ROCKFORD, Ill (WIFR) -- The fate of the Three Rockford Diocese Buildings still remains unknown, as the landmark status vote has been delayed once again. Last month, one of the Rockford City Council Committees rejected a request to grant landmark status for the buildings. We will have to keep waiting for an answer as the Council and the Diocese try to come up with a compromise.
10th Ward Alderperson Frank Beach says while this has been a topic for some time, he wants to see a resolution that everyone is happy with. Beach says, "I don't think anyone here in this council is in a rush to make those kinds of decisions that we feel are pretty monumental. We hope there can be some resolution that will make everyone happy."
The Diocese of Rockford's demolition plans have been put on hold while city council members considers recommendations from the city's Historic and Preservation Commission, hoping the three Diocese buildings can be designated as landmarks.
9th Ward Alderperson Bill Rose, who has supported the landmark status since the beginning, says that now more than ever because of the recent news in Paris that it's important to preserve history anywhere.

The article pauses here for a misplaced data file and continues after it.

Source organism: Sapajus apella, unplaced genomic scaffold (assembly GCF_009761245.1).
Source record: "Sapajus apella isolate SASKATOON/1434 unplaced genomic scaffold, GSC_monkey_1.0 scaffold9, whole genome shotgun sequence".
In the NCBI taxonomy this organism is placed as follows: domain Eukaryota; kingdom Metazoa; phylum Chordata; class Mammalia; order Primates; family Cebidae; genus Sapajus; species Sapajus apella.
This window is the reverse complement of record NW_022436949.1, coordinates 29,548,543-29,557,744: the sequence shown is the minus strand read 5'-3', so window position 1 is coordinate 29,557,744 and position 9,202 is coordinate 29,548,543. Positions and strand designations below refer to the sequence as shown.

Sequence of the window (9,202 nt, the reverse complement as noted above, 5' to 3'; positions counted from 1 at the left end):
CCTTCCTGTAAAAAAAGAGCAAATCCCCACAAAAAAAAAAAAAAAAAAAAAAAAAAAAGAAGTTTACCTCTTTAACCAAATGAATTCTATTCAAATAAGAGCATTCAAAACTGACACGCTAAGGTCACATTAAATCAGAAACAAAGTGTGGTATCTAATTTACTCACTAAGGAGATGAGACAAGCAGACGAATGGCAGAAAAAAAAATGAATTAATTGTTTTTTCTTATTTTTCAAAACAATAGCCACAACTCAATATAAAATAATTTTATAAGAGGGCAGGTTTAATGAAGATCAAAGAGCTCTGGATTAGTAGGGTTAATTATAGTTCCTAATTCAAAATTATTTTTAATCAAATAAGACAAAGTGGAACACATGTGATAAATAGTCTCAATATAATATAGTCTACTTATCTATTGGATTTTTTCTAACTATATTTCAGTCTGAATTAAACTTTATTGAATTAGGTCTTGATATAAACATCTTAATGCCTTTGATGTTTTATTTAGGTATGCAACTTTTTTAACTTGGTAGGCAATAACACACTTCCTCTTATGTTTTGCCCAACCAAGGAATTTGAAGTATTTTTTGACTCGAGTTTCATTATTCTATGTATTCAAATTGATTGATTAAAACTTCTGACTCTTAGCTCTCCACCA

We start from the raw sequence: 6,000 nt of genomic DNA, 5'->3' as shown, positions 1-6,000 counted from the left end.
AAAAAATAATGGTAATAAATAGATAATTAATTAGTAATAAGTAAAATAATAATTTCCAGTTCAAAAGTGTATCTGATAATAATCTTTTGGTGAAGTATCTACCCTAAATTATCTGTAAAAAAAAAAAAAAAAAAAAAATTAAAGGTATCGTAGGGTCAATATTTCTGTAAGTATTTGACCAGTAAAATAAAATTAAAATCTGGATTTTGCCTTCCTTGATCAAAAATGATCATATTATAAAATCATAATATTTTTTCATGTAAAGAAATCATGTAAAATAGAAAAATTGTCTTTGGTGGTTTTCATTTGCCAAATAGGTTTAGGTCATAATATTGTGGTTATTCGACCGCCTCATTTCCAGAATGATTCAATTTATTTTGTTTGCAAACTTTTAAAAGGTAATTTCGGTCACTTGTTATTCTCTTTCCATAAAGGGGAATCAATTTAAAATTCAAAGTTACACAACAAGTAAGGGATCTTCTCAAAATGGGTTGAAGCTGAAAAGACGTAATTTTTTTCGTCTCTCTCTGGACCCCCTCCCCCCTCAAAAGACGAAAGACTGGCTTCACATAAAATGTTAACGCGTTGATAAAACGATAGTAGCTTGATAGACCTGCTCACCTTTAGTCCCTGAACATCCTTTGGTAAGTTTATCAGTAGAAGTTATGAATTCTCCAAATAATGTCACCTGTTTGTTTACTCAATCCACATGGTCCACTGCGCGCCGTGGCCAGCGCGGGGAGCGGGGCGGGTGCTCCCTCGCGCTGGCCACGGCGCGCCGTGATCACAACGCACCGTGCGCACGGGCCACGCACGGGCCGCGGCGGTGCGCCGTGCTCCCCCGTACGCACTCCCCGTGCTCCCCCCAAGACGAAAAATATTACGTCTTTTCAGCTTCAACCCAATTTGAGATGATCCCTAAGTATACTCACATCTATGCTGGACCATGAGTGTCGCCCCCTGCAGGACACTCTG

Rose says, "I think that when you demolish a building like this, and I think we're seeing some of it as with the Notre Dame Church that was on fire, that once it's gone it's gone. And so we want to make sure we aren't making a rash decision on this."
With the vote getting delayed, there is still hope that the buildings will stay and become a part of Rockford history. Former Rockford Mayor Larry Morrissey, who has been in support of the Landmark status for months now, says while the vote was delayed again, this is a positive thing.
He says, "I think it was very positive development in the discussion over the Chancery.I think a lot of people, who share in the sense of community ownership of the Chancery feel something of the same that type of affinity for a building they may have never been to in a sense that we want to see the Chancery saved as a local historic and cultural treasure."
The diocese plans to demolish the Chancery along with the convent and Cathedral of St. Peter School on North Court Street. On that land, they want to create a prayer space and community garden, while also adding up to 50 parking spaces and deed the land to the cathedral. The Chancery Building has been vacant since 2009.
The issue will return to the City Council's Codes and Regulation Committee on Monday, April 22.